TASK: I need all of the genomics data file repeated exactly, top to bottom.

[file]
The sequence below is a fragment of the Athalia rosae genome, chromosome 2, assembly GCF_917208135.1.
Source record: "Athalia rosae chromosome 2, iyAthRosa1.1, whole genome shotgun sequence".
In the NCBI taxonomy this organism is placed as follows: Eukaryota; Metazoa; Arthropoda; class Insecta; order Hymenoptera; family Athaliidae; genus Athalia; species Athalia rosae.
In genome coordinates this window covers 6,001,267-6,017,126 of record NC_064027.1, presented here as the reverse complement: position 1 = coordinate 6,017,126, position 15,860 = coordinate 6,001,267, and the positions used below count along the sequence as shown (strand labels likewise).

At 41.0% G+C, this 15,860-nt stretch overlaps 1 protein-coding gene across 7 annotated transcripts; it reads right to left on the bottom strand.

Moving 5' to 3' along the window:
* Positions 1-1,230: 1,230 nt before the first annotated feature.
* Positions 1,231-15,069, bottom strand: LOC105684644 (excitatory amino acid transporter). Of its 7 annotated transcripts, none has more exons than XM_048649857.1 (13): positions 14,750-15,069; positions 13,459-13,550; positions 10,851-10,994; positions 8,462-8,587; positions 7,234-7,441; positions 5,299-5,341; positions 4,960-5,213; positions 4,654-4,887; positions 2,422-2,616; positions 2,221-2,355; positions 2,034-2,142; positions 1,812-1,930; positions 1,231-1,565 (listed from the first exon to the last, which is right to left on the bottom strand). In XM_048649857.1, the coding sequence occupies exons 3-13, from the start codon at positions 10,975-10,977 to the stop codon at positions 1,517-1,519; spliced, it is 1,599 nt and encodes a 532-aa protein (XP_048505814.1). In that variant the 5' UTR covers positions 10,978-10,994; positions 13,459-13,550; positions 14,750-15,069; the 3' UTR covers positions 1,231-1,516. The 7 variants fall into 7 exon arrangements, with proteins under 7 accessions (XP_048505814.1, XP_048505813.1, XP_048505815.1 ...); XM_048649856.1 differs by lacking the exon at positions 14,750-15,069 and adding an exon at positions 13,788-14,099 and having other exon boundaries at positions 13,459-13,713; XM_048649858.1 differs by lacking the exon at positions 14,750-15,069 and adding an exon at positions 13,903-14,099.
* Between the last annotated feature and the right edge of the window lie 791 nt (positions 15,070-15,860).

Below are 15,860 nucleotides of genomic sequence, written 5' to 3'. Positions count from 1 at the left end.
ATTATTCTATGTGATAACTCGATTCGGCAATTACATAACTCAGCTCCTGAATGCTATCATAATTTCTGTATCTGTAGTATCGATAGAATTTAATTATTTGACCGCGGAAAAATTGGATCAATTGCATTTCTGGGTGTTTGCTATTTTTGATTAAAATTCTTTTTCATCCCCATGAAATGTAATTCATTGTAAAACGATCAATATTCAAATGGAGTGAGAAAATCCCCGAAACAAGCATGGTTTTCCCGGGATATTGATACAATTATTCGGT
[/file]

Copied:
The sequence below is a fragment of the Athalia rosae genome, chromosome 2, assembly GCF_917208135.1.
Source record: "Athalia rosae chromosome 2, iyAthRosa1.1, whole genome shotgun sequence".
In the NCBI taxonomy this organism is placed as follows: Eukaryota; Metazoa; Arthropoda; class Insecta; order Hymenoptera; family Athaliidae; genus Athalia; species Athalia rosae.
In genome coordinates this window covers 6,001,267-6,017,126 of record NC_064027.1, presented here as the reverse complement: position 1 = coordinate 6,017,126, position 15,860 = coordinate 6,001,267, and the positions used below count along the sequence as shown (strand labels likewise).

At 41.0% G+C, this 15,860-nt stretch overlaps 1 protein-coding gene across 7 annotated transcripts; it reads right to left on the bottom strand.

Moving 5' to 3' along the window:
* Positions 1-1,230: 1,230 nt before the first annotated feature.
* Positions 1,231-15,069, bottom strand: LOC105684644 (excitatory amino acid transporter). Of its 7 annotated transcripts, none has more exons than XM_048649857.1 (13): positions 14,750-15,069; positions 13,459-13,550; positions 10,851-10,994; positions 8,462-8,587; positions 7,234-7,441; positions 5,299-5,341; positions 4,960-5,213; positions 4,654-4,887; positions 2,422-2,616; positions 2,221-2,355; positions 2,034-2,142; positions 1,812-1,930; positions 1,231-1,565 (listed from the first exon to the last, which is right to left on the bottom strand). In XM_048649857.1, the coding sequence occupies exons 3-13, from the start codon at positions 10,975-10,977 to the stop codon at positions 1,517-1,519; spliced, it is 1,599 nt and encodes a 532-aa protein (XP_048505814.1). In that variant the 5' UTR covers positions 10,978-10,994; positions 13,459-13,550; positions 14,750-15,069; the 3' UTR covers positions 1,231-1,516. The 7 variants fall into 7 exon arrangements, with proteins under 7 accessions (XP_048505814.1, XP_048505813.1, XP_048505815.1 ...); XM_048649856.1 differs by lacking the exon at positions 14,750-15,069 and adding an exon at positions 13,788-14,099 and having other exon boundaries at positions 13,459-13,713; XM_048649858.1 differs by lacking the exon at positions 14,750-15,069 and adding an exon at positions 13,903-14,099.
* Between the last annotated feature and the right edge of the window lie 791 nt (positions 15,070-15,860).

Below are 15,860 nucleotides of genomic sequence, written 5' to 3'. Positions count from 1 at the left end.
ATTATTCTATGTGATAACTCGATTCGGCAATTACATAACTCAGCTCCTGAATGCTATCATAATTTCTGTATCTGTAGTATCGATAGAATTTAATTATTTGACCGCGGAAAAATTGGATCAATTGCATTTCTGGGTGTTTGCTATTTTTGATTAAAATTCTTTTTCATCCCCATGAAATGTAATTCATTGTAAAACGATCAATATTCAAATGGAGTGAGAAAATCCCCGAAACAAGCATGGTTTTCCCGGGATATTGATACAATTATTCGGT